Istvan ES, Dharia NV, Bopp SE, Gluzman I, Winzeler EA, Goldberg DE. Validation of isoleucine utilization targets in Plasmodium falciparum. Proc Natl Acad Sci USA. 2011;108:1627–32.
Jain V, Kikuchi H, Oshima Y, Sharma A, Yogavel M. Structural and functional analysis of the anti-malarial drug target prolyl-tRNA synthetase. J Struct Funct Genomics. 2014;15:181–90.
Bhatt TK, Khan S, Dwivedi VP, Banday MM, Sharma A, Chandele A, et al. Malaria parasite tyrosyl-tRNA synthetase secretion triggers pro-inflammatory responses. Nat Commun. 2011;2:530.
Hussain T, Yogavel M, Sharma A. Inhibition of protein synthesis and malaria parasite development by drug targeting of methionyl-tRNA synthetases. Antimicrob Agents Chemother. 2015;59:1856–67.
Khan S, Garg A, Camacho N, Van Rooyen J, Kumar Pole A, Belrhali H, et al. Structural analysis of malaria-parasite lysyl-tRNA synthetase provides a platform for drug development. Acta Crystallogr D Biol Crystallogr. 2013;69:785–95.
Khan S, Garg A, Sharma A, Camacho N, Picchioni D, Saint-Léger A, et al. An appended domain results in an unusual architecture for malaria parasite tryptophanyl-tRNA synthetase. PLoS One. 2013;8:e66224.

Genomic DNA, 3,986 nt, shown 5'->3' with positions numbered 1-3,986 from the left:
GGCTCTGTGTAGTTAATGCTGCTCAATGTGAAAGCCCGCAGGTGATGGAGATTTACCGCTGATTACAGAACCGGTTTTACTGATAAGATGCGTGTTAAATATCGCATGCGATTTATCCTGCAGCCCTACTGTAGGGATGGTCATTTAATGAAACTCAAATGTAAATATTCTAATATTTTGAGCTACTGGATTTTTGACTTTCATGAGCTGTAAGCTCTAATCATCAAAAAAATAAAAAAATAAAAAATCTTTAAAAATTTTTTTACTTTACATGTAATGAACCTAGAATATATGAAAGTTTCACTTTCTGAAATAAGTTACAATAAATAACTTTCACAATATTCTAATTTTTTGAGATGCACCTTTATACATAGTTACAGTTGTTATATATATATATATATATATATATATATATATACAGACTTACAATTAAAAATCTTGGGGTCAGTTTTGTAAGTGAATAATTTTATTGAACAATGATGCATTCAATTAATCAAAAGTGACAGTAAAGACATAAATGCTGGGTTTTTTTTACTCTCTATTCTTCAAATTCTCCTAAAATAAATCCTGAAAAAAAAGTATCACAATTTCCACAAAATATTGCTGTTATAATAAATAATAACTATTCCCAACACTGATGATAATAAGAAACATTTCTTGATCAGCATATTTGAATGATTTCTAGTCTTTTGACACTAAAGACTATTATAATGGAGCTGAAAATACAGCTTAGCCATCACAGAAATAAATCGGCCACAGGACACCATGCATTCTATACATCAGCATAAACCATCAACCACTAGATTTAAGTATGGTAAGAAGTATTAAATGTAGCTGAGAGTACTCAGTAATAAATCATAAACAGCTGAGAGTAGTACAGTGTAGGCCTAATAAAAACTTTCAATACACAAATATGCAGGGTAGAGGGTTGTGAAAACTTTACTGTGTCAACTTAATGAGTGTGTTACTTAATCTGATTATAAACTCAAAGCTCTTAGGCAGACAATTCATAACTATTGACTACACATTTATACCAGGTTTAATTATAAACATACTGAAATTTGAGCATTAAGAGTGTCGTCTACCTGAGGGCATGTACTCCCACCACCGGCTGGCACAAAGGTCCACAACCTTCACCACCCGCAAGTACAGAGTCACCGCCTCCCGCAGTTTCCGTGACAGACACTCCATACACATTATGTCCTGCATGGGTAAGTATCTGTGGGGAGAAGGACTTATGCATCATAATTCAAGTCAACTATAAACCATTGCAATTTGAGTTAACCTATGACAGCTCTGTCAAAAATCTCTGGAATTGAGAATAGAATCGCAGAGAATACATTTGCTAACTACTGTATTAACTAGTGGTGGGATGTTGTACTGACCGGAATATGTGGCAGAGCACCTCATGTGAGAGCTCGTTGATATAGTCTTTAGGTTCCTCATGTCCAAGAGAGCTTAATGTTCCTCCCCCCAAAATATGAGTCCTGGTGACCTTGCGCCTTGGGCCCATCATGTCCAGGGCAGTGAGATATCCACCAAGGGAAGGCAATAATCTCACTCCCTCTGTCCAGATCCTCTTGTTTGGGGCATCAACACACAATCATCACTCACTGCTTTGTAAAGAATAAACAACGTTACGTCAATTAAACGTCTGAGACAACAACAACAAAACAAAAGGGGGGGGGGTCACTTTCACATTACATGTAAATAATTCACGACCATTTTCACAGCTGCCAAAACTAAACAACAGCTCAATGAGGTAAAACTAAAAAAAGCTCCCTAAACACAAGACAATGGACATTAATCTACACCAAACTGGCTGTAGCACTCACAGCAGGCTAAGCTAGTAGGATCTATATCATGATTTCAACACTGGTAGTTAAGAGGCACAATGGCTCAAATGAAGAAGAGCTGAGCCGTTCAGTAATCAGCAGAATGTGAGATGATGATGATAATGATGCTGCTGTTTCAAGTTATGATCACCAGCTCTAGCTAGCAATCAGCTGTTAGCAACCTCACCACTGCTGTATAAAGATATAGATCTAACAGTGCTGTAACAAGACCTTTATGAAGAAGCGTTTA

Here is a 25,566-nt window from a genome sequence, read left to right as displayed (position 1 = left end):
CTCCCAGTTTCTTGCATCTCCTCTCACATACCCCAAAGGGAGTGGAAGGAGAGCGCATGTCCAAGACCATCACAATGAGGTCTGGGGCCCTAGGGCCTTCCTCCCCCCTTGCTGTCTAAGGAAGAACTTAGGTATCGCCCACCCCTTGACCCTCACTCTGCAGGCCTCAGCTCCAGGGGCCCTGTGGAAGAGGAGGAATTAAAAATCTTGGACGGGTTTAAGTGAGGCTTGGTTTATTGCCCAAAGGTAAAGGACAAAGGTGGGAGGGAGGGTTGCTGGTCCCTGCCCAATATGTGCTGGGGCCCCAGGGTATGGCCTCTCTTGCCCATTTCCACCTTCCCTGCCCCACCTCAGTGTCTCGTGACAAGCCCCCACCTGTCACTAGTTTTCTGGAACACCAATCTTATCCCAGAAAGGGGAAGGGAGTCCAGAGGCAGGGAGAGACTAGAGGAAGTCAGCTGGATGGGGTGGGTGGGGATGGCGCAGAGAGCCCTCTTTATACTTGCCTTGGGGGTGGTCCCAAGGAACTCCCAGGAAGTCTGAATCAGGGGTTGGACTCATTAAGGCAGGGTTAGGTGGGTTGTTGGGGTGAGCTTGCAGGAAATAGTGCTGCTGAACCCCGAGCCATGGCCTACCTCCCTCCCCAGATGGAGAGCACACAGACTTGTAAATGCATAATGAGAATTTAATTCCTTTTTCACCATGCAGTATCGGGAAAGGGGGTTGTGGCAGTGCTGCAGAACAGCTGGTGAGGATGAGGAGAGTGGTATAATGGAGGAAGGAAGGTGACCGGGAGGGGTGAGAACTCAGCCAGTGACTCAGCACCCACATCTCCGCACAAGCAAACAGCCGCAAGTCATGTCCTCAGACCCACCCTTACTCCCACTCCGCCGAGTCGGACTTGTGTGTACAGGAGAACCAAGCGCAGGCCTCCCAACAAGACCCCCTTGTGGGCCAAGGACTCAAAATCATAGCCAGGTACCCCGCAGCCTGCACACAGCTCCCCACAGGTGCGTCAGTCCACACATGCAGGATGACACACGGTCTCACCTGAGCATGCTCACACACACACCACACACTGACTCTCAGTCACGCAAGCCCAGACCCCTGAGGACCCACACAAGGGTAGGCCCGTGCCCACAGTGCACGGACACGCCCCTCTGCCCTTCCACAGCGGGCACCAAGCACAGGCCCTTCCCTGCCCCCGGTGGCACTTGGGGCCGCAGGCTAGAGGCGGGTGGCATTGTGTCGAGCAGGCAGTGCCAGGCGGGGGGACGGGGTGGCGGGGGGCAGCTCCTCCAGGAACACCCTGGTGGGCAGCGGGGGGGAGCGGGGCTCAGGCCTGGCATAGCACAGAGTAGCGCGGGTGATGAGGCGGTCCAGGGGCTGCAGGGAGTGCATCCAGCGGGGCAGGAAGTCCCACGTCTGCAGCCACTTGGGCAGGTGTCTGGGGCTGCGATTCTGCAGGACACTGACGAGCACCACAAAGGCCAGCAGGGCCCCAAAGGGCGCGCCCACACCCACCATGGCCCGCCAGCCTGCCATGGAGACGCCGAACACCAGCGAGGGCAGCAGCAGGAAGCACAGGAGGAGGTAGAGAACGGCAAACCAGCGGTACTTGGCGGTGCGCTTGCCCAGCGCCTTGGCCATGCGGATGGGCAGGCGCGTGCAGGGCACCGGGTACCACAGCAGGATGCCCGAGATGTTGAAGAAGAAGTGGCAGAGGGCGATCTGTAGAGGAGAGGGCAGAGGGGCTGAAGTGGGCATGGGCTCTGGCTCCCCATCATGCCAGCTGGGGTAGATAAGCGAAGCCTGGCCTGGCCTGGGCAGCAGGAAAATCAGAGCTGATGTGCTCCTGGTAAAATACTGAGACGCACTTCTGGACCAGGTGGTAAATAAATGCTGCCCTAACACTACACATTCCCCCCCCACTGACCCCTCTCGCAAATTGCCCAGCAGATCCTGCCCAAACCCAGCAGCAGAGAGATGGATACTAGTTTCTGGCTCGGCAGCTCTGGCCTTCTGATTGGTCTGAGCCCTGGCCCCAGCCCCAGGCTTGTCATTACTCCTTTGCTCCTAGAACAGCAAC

Mailu BM, Ramasamay G, Mudeppa DG, Li L, Lindner SE, Peterson MJ, et al. A nondiscriminating glutamyl-tRNA synthetase in the Plasmodium apicoplast the first enzyme in an indirect aminoacylation pathway. J Biol Chem. 2013;288:32539–52.
Mailu BM, Li L, Arthur J, Nelson TM, Ramasamy G, Fritz-Wolf K, et al. Plasmodium apicoplast Gln-tRNAGln biosynthesis utilizes a unique GatAB amidotransferase essential for erythrocytic stage parasites. J Biol Chem. 2015;290:29629–41.
Sharma A, Sharma A. Plasmodium falciparum mitochondria import tRNAs along with an active phenylalanyl-tRNA synthetase. Biochem J. 2015;465:459–69.
Vaidya AB, Mather MW. Mitochondrial evolution and functions in malaria parasites. Annu Rev Microbiol. 2009;63:249–67.
Pino P, Aeby E, Foth BJ, Sheiner L, Soldati T, Schneider A, et al. Mitochondrial translation in absence of local tRNA aminoacylation and methionyl tRNAMet formylation in Apicomplexa. Mol Microbiol. 2010;76:706–18.